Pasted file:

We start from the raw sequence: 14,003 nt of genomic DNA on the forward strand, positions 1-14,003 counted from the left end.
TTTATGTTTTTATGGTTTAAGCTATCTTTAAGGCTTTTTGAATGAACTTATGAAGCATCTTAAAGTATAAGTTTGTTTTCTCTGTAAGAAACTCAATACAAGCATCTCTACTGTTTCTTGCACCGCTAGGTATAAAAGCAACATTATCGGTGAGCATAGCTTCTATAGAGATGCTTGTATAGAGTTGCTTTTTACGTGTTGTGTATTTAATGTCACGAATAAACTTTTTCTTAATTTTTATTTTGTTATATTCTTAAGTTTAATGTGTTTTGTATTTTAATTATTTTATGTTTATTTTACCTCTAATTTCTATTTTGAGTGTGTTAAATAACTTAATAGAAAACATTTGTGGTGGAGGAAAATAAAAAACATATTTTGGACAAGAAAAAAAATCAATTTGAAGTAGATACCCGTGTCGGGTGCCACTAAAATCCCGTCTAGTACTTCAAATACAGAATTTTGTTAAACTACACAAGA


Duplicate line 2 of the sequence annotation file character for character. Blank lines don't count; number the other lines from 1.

TTTATGTTTTTATGGTTTAAGCTATCTTTAAGGCTTTTTGAATGAACTTATGAAGCATCTTAAAGTATAAGTTTGTTTTCTCTGTAAGAAACTCAATACAAGCATCTCTACTGTTTCTTGCACCGCTAGGTATAAAAGCAACATTATCGGTGAGCATAGCTTCTATAGAGATGCTTGTATAGAGTTGCTTTTTACGTGTTGTGTATTTAATGTCACGAATAAACTTTTTCTTAATTTTTATTTTGTTATATTCTTAAGTTTAATGTGTTTTGTATTTTAATTATTTTATGTTTATTTTACCTCTAATTTCTATTTTGAGTGTGTTAAATAACTTAATAGAAAACATTTGTGGTGGAGGAAAATAAAAAACATATTTTGGACAAGAAAAAAAATCAATTTGAAGTAGATACCCGTGTCGGGTGCCACTAAAATCCCGTCTAGTACTTCAAATACAGAATTTTGTTAAACTACACAAGA